And to ensure they are fully prepared for the challenge ahead, the young stars have been accumulating as much Tarmac knowledge as possible as they vie for the 500,000 Euros career-development scholarship, which will be handed to the inaugural champion.
While Egon Kaur, a relative asphalt novice, and Craig Breen - currently first and joint second in the WRC Academy Cup standings respectively - have both contested practice events, Alastair Fisher headed to a kart track in his native Northern Ireland, where he spent an afternoon at the wheel of his own Ford Fiesta R2, similar to the one he uses in the WRC Academy.
“The first three Academy rounds have been on gravel so it’s important to get back into Tarmac mode and get your brain thinking in the right way,” said the 23-year-old, who is currently 10th in the WRC Academy Cup table. “The stages in Germany have lots of junctions so one of the main things we did was to practice maintaining speed and momentum into and out of corners so you never lose time on the straights, which is very important in a lower-powered car like the Fiesta.”
The WRC Academy crews, who compete in identical Fiesta R2s prepared by the British M-Sport organisation from a base in Krakow, Poland, and use Pirelli control tyres, will tackle six stages on Friday and a further eight on Saturday when the results will be declared.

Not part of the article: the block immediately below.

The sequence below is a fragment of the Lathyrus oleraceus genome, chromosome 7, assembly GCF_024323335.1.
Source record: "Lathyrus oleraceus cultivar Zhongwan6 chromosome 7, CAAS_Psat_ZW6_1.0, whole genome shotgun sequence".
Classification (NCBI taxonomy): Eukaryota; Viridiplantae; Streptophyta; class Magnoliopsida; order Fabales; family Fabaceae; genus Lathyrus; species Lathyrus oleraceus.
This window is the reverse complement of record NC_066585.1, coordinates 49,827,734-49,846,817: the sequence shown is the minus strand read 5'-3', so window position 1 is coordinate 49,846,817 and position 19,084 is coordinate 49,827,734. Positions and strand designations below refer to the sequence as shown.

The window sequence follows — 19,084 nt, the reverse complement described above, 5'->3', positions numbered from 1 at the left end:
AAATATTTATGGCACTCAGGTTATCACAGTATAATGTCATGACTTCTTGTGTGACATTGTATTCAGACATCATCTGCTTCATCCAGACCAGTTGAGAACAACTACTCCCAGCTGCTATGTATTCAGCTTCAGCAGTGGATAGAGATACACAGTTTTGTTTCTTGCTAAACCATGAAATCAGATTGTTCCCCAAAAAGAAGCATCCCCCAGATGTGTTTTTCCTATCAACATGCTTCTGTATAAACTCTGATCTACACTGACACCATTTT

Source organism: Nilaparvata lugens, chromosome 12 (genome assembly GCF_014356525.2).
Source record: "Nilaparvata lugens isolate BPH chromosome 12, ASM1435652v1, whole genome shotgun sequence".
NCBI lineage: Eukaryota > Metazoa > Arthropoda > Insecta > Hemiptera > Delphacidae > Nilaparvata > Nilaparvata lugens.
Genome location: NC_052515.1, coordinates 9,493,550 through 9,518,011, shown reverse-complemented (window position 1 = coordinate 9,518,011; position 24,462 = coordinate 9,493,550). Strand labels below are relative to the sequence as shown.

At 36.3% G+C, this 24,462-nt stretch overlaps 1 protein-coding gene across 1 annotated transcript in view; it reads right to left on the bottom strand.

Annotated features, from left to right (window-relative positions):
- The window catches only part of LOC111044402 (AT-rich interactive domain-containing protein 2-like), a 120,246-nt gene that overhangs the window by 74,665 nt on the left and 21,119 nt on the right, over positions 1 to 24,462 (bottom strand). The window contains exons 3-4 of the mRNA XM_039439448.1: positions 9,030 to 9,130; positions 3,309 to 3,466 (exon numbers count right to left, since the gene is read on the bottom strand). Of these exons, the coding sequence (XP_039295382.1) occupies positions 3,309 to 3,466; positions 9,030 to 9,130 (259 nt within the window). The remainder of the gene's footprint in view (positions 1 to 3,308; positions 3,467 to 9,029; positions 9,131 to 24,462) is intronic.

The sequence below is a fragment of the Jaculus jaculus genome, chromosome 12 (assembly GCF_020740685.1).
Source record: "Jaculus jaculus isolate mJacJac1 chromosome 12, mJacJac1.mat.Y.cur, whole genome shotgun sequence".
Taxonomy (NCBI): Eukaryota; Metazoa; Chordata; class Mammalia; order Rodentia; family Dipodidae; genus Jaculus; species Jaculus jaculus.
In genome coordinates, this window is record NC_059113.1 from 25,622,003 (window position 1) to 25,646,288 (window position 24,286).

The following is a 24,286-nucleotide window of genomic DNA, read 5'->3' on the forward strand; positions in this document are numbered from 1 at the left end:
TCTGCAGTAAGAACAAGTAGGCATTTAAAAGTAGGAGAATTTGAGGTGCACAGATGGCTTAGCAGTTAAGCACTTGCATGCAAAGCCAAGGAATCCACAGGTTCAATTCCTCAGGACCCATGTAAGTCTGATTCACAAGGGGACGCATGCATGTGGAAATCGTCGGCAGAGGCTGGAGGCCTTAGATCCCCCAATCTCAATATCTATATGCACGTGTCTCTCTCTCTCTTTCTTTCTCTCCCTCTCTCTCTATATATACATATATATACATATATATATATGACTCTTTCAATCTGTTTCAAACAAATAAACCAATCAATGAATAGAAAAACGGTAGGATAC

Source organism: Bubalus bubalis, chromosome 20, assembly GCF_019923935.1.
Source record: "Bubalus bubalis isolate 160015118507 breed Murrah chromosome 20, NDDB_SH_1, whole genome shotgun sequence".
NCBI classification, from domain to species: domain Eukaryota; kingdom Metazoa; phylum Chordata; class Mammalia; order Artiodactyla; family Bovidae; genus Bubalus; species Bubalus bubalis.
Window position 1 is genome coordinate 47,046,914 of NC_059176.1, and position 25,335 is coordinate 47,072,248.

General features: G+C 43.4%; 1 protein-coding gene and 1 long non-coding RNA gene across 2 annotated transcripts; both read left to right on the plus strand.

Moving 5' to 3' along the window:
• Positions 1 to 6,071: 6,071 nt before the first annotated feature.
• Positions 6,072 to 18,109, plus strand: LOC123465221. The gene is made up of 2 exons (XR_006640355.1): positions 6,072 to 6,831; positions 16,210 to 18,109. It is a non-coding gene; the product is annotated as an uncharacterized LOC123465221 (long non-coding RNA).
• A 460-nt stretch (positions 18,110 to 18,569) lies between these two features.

Australian Molly Taylor, one of six Pirelli Star Drivers competing in the WRC Academy, believes the change of surface could turn the formbook on its head.
“I think the dynamics of the championship will change for sure and it will be interesting to see what happens,” said Taylor. “For me, the aim is to focus on my job and drive my own rally. Coming from Australia, most of my rallying has been done on gravel, so I am still learning the Tarmac but we have done some really good testing and I feel a lot more confident on the surface.”
The mainly asphalt route could also play into the hands of Czech Jan Cerny and Italian Andrea Crugnola, whom Craig Breen regards as Tarmac specialists. “It’s a Tarmac event but very specialised,” said Irishman Breen. “The only option I have is to go for the win but drivers like Jan and Andrea are good on Tarmac and will be out to prove a point.”
As well as a change of surface from gravel to asphalt, the driver line-up has altered for ADAC Rallye Deutschland with local hero Sepp Wiegand set to make his WRC Academy debut in place of countryman Christian Riedemann. Riedemann has been invited to drive a Volkswagen Motorsport Skoda Fabia Super 2000 on the event and has received special permission to miss his home round of the Academy.
In other changes, Argentine Miguel Baldoni will now be co-driven by Gustavo Franchello, while Morten Erik Abrahamsen will navigate fellow Swede Fredrik Ahlin.